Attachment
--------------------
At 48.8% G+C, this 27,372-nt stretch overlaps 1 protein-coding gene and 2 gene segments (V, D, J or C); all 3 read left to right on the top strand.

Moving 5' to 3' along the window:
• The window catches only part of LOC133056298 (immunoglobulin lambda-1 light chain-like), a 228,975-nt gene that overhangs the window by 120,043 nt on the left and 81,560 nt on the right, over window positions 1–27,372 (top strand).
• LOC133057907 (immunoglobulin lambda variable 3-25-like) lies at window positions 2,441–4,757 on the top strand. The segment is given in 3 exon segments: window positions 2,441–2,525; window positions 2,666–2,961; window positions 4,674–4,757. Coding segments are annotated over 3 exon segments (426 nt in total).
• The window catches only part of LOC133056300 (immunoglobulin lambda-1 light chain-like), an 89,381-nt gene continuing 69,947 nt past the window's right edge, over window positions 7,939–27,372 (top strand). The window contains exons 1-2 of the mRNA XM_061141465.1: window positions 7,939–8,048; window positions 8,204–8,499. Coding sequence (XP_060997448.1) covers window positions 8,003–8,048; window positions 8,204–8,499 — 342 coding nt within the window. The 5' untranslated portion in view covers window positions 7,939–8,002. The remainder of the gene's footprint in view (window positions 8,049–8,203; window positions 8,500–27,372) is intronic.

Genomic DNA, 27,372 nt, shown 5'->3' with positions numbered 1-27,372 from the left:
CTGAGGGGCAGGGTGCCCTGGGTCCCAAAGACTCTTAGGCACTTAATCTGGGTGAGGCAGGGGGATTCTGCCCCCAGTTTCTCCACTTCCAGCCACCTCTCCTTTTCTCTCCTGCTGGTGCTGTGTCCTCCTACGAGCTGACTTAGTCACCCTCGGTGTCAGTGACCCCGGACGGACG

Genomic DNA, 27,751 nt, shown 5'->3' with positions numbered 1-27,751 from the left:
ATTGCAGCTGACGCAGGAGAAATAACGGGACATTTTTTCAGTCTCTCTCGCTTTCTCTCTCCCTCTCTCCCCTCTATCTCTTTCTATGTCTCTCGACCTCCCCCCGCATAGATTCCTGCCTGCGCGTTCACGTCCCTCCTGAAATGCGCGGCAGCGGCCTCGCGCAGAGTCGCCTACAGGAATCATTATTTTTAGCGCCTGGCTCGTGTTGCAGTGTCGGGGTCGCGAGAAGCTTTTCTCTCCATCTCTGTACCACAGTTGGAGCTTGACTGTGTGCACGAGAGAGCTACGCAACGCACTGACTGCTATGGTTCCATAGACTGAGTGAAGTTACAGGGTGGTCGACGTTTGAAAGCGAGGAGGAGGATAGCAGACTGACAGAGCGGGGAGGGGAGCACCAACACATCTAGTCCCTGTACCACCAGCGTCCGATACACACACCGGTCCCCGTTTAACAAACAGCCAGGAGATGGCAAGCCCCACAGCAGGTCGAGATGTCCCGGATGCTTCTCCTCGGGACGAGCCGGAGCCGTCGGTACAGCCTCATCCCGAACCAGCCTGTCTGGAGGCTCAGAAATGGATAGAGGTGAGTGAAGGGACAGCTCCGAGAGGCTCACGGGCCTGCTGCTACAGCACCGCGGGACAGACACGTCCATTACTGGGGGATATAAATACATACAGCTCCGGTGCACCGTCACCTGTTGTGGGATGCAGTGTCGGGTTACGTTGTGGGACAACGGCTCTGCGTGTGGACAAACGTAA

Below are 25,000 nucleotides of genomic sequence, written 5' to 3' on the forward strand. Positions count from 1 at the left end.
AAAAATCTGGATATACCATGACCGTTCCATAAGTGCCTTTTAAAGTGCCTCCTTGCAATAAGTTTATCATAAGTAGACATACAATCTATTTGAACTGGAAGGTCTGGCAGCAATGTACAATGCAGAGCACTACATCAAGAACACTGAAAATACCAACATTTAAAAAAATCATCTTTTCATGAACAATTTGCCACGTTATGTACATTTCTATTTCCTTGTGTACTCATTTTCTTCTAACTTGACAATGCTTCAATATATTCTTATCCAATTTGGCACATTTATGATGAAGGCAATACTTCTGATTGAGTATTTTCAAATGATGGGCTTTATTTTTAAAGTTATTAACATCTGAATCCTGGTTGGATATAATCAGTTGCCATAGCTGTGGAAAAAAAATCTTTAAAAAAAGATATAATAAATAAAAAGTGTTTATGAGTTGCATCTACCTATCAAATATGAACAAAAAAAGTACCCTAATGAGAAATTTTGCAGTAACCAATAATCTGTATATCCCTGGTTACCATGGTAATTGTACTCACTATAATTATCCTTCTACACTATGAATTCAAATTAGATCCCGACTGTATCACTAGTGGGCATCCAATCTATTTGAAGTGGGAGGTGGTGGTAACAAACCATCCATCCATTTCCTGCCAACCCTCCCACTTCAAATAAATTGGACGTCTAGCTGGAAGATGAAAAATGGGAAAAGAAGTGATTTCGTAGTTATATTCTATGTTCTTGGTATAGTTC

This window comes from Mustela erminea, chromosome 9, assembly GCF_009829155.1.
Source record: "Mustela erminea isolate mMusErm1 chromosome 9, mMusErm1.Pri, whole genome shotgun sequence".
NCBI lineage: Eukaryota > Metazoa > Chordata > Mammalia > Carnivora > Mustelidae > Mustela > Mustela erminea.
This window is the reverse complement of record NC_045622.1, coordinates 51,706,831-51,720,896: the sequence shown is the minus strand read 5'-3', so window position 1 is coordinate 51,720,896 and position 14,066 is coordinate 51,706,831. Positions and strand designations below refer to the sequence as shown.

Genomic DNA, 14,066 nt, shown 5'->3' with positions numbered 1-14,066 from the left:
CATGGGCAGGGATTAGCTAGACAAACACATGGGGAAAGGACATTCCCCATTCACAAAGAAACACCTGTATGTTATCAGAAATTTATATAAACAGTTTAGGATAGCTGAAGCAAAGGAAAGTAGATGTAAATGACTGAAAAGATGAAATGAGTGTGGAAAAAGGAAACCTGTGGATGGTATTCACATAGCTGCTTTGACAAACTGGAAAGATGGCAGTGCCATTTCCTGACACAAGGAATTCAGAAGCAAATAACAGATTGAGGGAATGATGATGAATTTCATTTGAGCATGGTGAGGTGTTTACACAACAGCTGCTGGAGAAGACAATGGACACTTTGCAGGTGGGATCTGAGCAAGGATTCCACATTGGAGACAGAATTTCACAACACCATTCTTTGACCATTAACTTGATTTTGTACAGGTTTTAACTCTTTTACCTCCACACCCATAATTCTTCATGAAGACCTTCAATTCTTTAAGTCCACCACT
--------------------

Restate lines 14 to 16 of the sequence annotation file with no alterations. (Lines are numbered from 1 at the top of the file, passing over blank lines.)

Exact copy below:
NCBI lineage: Eukaryota > Metazoa > Chordata > Mammalia > Carnivora > Mustelidae > Mustela > Mustela erminea.
This window is the reverse complement of record NC_045622.1, coordinates 51,706,831-51,720,896: the sequence shown is the minus strand read 5'-3', so window position 1 is coordinate 51,720,896 and position 14,066 is coordinate 51,706,831. Positions and strand designations below refer to the sequence as shown.

Genomic DNA, 14,066 nt, shown 5'->3' with positions numbered 1-14,066 from the left: